About Brexit Desk
What a constructive UK-EU relationship may look like in the future remains unclear. At FLINN we are focused on sectors that will be crucial for twenty-first century economies including digital markets, audio-visual media and IP rights, the framework for competition and energy markets. Although the relationship that the UK says it is looking for does not resemble any other existing bi-lateral relationship with the EU – the negotiations for that deal cannot begin until either a withdrawal agreement has been signed – or – the UK has left in accordance with its notification under Article 50 Treaty on European Union.
UK – EU FTA
Any Free Trade Agreement (FTA) that is eventually achieved will at least have to cover: common objectives, institutional arrangements and (potentially most difficult of all) dispute resolution mechanisms. It currently seems the FTA could resemble, but not be the same as, arrangements previously concluded between the EU and Norway or Canada respectively.
Politically, it seems there will have to be an adjustment to how the UK engages with the EU Single Market – even though, somewhat ironically, the Single Market (including passporting arrangements for financial services) was largely a creation of the ‘1992’ Programme guided then by the British EU Commissioner, Lord Cockfield.
Competition and Mergers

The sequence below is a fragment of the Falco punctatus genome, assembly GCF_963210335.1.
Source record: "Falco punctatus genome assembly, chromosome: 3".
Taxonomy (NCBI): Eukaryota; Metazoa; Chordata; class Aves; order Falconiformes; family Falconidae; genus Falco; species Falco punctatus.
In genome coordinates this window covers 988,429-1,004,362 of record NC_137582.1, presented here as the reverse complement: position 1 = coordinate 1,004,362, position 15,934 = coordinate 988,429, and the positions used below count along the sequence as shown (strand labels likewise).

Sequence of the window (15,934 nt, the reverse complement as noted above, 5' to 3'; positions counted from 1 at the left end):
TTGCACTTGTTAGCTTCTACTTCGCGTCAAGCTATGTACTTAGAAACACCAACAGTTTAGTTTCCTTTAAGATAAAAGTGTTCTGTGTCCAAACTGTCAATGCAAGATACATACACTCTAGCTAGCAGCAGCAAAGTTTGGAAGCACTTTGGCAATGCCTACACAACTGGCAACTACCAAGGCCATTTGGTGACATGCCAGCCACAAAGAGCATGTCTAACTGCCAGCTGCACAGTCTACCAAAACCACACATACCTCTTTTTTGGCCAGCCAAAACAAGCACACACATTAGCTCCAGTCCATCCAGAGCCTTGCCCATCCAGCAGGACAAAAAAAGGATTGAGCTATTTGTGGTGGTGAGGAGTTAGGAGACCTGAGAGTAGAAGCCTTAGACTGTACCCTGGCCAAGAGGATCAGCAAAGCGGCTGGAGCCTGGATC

Policy choices will have to be made about the future implementation of the UK’s mergers regime. The competition law (anti-trust) regime seems less likely to be affected as there is already genuine parallelism with existing EU law – although the scope for divergence after EU exit will increase.
At the time of writing (January 2019) the clock is ticking down towards a disorderly Brexit; but many businesses, on both sides of the Channel, seem prepared ill-prepared for a ‘no-deal’ exit.
Quite apart from any tariff concerns, contract terms and conditions are one important area for verification. For example, does your contract assume that the UK is a member of the EU? Is there a mechanism for contract review in light of changed circumstances? What is the currency for payment?
FLINN takes an active part in policy discussions around Brexit. Where there are concrete documents (the draft withdrawal agreement and accompanying political declaration for example) FLINN stands ready to provide analysis and practical comments.